It comes with the popular 3-way switch that is present in most guitars. For more versatility, guitarists tend to prefer a 5-way switch, although it all depends on what you want to use your guitar for.

Unfortunately, it doesn't come with more options for coil split or coil tapping. This makes it less versatile than some competitors.

Diagram

Gretsch G6120DE Duane Eddy Signature 6120 pickups switch and push knobs diagram
Gretsch G6120DE Duane Eddy Signature 6120's switch options

What music genre is the Gretsch G6120DE Duane Eddy Signature 6120 good for?

As a 6 strings, Hollowbody guitar with SS configuration and Passive pickups, we'd recommend it for genres like Jazz or similar. However, you can use almost any guitar for any genre. This is just the typical type of music for this kind of guitar.

Sound Score

Pickups 100
Sustain 60
Versatility 57
Tuning Stability 65
Sound 71

How well is the Gretsch G6120DE Duane Eddy Signature 6120 Built?

Where is the Gretsch G6120DE Duane Eddy Signature 6120 Made?

Knowing where the guitar is produced is a good way to know how well it's built. Some manufacturing countries are known for having higher quality standards. For example, most expensive guitars are made in the US or Japan, but there are some exceptionally great countries—like South Korea—that are building a good reputation.

The Gretsch G6120DE Duane Eddy Signature 6120 is made in Japan. You should expect a high-quality guitar with excellent quality control. It can be compared to guitars made in the US, which is why they're also expensive.

More guitars made in Japan

Quality of Wood Used in the Gretsch G6120DE Duane Eddy Signature 6120

As an electric guitar, type of wood won't affect the tone and sustain much. Instead, the hardware will be much more important. However, wood is still important for the look and feel of the guitar in general.

These are the types of wood used in the Gretsch G6120DE Duane Eddy Signature 6120:

Maple wood pattern used for guitar building
Maple Body
Maple wood pattern used for guitar building
Maple Neck
Rosewood wood pattern used for guitar building
Rosewood Fretboard

The body and neck are made of Maple. This is one of the most popular types of wood used in all kinds of guitars. It's heavy, strong and compact, which makes it great for necks. However, it's also used for fretboards, bodies and tops due to its light color, resistance and beautiful patterns. When it comes to tone, it highlights the mid and high frequencies.

Finally, the fretboard material is Rosewood. Since the ban of Brazillian Rosewood, this has become a rare and expensive wood. It's not usually used for guitar bodies because of this, and also because it's heavy. Instead, it's used mainly for fretboards. Sometimes it's also used for necks because it's an extremely hard wood (even harder than maple). Its tonality tends to favor warm tones.

Bridge

The bridge is a Bigsby B6CBDE Vibrato Tailpiece. This is a classy bridge that will make any guitar look vintage. It's a subtle tremolo, so it won't change the pitch of the strings too much and is very friendly with classic Jazz and other retro genres. The big disadvantage is that it's difficult to change the strings and setup correctly.

Also, if it's not well done, this type of bridge can cause your guitar to get out of tune often. For this reason, it's often better paired with roller saddles.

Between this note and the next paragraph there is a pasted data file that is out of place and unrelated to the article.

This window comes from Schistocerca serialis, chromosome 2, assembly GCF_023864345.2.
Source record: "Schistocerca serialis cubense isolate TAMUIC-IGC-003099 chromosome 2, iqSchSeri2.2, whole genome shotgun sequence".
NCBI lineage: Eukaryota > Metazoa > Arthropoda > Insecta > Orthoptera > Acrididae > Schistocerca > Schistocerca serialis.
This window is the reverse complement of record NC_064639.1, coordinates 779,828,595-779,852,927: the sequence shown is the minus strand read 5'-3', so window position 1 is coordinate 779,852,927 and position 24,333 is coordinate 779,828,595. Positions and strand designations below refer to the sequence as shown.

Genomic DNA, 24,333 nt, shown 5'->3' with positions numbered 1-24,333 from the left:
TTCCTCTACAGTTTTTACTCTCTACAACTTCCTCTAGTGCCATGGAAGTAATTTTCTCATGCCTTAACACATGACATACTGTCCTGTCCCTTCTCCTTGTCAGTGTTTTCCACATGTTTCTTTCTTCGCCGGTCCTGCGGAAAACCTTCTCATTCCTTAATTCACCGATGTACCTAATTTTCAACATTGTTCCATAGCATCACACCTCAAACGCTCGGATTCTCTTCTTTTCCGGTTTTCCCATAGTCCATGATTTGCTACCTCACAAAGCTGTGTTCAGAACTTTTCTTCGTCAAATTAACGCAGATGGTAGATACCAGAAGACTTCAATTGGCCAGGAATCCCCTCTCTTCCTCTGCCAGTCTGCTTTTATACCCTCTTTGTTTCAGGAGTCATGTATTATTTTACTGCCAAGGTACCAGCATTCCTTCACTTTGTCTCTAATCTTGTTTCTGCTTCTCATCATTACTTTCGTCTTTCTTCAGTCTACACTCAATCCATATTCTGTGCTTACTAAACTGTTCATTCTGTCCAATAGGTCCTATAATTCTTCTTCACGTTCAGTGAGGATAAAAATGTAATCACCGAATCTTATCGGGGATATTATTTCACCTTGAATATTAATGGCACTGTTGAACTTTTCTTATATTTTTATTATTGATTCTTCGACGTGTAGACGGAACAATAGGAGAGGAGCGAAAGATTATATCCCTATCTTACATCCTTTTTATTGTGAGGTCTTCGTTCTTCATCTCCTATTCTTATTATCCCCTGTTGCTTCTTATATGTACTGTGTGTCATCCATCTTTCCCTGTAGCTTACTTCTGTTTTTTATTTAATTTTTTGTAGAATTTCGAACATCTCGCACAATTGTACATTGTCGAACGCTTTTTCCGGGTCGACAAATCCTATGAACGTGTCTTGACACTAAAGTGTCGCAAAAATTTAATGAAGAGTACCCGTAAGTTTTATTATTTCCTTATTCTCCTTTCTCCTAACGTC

More guitars with the same type of bridge:

Nut Material

Another important thing to analyze is the nut material, as it's one of the most important aspects that can affect the sound and playability of your guitar. A well-cut nut will make sure the guitar stays in tune and will make it more comfortable to play.

In this case, the Gretsch G6120DE Duane Eddy Signature 6120 has a Brass nut. This material was more common in the 70s and 80s, but it was slowly replaced by Bone as the better material. This type of nut gives the guitar a brighter tone and more sustain for the open strings. However, it's one of the softest metals, so it will wear down eventually and doesn't have the slippery nature of Bone, which helps with tuning stability.

Neck Joint

The neck joint is the part where the neck of the guitar meets the body. There are three main techniques to attach both parts together: Set-In, Bolt-On and Neck-Through. The latter two provide different advantages, although neck-throughs are the most expensive.

This guitar has a Set neck joint. This type of neck joint consists of using different pieces of wood for the neck and the body of the guitar. Both pieces are then glued together. This is more expensive to make than a bolt-on neck, but it's cheaper than a neck-through guitar. Some people believe that this gives more sustain than a bolt-on neck due to both pieces having a 'better connection' than with bolts. Still, it's something difficult to prove.

However, this type of neck joint does have the disadvantage of not allowing you to easily swap the neck for another. This makes this type of neck joint less mod-friendly.

More guitars with the same build:

Build Quality Score

Quality of materials 66
Features 60
Quality Control 100
Build Quality 75

Most Popular Comparisons With The Gretsch G6120DE Duane Eddy Signature 6120

Gretsch G6120DE Duane Eddy Signature 6120 Specs

General
Brand: Gretsch
Year: 2011
Configuration: SS
Strings: 6
Made in: Japan
Series: Professional Collection
Colors: Orange
Left-Handed Version: No
Body
Top: Arched Laminated Maple
Type: Hollowbody
Body Material: Laminated Maple
Bridge: Bigsby B6CBDE Vibrato Tailpiece
Neck
Neck Joint: Set
Tuners: Grover Sta-Tite Die-Cast
Fretboard: Rosewood
Neck Material: 2-Piece Maple
Decoration: Pearloid Hump Block
Scale Size: 24.6"
Shape: Duane Eddy
Frets: 22 Medium
Fretboard Radius: 12"
Nut: Brass
Nut Width: 42.9mm (1.688'')
Electronics
Switch: 3 Way
Knobs: Speed
Volume Controls: 2
Tone Controls: 1
Bridge Pickup: Gretsch DynaSonic (Single Coil / Passive)
Neck Pickup: Gretsch DynaSonic (Single Coil / Passive)